The future of surveillance: Watch this A.I. security camera spot a shoplifter
Whether it is facial recognition tech that is (allegedly) able to pick a wanted criminal out of a crowd of thousands or aerial drones which use image recognition smarts to predict fights before they take place, there is no doubt that we are living through a major paradigm shift for automated surveillance technology. But this kind of tech can have more grounded, everyday applications, too — like helping prevent shoplifters stealing goods from their local mom-and-pop corner store.
That is something seemingly demonstrated by a new artificial intelligence security camera called the “A.I. Guardman,” built by Japanese telecommunication company NTT East and startup Earth Eyes Corp. The camera uses a special pose detection system to identify behavior it deems to be suspicious. In the event that this kind of behavior is spotted, it sends an alert to the store owner’s smartphone, allowing them to take action.
While it’s seemingly not been the subject of any specific peer-reviewed papers, the camera has reportedly been shown to be capable of reducing shoplifting by up to 40 percent. Positive-sounding numbers are to be expected from a marketing department, but the technology in this case comes from a reputable source: Being based on open-source technology first developed by Carnegie Mellon University.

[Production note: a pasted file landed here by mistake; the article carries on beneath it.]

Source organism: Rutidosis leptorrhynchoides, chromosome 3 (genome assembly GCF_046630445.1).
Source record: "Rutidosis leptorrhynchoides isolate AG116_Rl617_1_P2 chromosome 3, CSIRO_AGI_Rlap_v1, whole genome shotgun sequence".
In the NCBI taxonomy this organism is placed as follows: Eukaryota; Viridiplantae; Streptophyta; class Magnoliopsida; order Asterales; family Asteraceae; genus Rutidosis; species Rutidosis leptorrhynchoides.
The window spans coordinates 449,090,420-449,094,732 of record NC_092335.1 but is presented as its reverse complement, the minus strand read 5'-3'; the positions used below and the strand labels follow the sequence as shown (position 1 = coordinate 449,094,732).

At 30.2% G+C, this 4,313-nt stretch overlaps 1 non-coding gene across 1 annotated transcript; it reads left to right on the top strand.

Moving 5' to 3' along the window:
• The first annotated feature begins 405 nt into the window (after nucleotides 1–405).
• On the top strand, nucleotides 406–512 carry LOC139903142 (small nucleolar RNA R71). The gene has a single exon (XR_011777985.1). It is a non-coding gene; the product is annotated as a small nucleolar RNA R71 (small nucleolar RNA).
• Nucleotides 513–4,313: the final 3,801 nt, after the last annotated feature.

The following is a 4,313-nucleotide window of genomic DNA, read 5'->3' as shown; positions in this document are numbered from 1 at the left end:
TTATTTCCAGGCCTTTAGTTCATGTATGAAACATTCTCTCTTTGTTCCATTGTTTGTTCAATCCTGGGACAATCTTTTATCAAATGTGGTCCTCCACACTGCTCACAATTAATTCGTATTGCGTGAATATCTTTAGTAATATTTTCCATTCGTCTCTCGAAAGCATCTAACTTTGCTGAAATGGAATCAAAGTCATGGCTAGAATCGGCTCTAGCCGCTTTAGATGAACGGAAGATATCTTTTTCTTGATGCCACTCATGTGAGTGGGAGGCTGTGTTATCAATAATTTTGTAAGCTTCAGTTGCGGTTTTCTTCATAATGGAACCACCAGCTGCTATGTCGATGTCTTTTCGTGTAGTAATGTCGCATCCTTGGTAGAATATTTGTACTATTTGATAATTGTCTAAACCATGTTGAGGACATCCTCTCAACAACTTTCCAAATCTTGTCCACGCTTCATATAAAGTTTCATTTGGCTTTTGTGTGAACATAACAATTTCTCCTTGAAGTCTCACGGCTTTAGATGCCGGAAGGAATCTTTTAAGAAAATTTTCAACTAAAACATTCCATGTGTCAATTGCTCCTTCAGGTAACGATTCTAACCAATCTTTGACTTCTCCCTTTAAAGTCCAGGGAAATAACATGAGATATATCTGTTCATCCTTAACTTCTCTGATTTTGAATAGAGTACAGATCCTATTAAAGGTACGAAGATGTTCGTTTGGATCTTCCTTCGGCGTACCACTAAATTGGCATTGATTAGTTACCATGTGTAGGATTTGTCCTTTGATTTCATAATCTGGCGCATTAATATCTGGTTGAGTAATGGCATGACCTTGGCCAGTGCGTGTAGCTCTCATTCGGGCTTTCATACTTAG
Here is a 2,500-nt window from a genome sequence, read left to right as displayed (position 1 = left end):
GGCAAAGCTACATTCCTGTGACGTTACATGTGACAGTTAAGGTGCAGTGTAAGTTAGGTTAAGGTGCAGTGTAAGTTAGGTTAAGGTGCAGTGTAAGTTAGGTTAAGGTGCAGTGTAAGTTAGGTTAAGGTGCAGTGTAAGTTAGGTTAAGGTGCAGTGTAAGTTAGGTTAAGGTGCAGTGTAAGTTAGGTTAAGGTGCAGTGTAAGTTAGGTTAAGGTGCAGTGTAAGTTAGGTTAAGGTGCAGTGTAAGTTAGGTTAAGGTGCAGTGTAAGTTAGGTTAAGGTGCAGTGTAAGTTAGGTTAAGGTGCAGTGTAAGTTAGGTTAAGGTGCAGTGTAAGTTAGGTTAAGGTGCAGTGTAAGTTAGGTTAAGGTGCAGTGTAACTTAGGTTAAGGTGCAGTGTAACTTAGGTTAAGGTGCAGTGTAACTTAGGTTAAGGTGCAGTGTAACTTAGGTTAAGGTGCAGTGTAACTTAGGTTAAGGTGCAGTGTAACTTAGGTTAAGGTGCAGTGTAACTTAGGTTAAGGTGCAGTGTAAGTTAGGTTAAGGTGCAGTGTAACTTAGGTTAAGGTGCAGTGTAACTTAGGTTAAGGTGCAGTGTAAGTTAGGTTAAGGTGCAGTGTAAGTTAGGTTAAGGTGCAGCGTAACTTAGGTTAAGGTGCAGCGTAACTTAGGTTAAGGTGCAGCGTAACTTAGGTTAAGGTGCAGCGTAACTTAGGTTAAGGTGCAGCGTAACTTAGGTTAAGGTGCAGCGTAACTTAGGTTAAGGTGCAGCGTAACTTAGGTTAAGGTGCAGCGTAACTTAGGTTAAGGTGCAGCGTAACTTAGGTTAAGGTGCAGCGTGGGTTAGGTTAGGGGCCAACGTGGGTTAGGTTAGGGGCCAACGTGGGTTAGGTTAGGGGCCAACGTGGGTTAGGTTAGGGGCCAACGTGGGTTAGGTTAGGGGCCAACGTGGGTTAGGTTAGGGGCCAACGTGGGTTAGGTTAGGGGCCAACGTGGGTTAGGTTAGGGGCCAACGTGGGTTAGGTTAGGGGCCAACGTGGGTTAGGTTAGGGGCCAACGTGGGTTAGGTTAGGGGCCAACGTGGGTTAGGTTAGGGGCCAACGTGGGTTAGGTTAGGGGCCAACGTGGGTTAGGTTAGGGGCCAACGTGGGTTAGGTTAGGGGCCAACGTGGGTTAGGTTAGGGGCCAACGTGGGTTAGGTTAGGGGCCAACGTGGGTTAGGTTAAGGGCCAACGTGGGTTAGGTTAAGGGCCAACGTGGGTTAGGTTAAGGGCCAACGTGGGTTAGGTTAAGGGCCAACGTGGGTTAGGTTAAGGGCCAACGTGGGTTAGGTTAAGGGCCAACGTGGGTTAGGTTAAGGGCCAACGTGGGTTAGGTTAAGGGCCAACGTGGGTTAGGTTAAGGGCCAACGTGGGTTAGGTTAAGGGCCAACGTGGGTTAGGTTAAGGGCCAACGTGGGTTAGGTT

As noted, technology such as this is not unheard of. Heck, while it is a bit less advanced, we have even covered homebrew hacks such as a home security camera system designed to set off the garden sprinklers whenever a neighbor’s cat enters uninvited. What is promising about this technology, however, is the fact that it is a plug-and-play system which can be easily installed by shopkeepers without them necessarily having to have much technical knowledge.
Figures given to The Verge suggest that the camera will go on sale at the end of next month, priced in the vicinity of $2,150, with an extra $40 monthly subscription to cover the necessary cloud computing-based video analysis. NTT is planning to roll the camera out in 10,000 stores over the next three years.
In other words, we suggest that you get your shoplifting done as soon as possible. (Note to would-be shoplifters: We’re kidding!)
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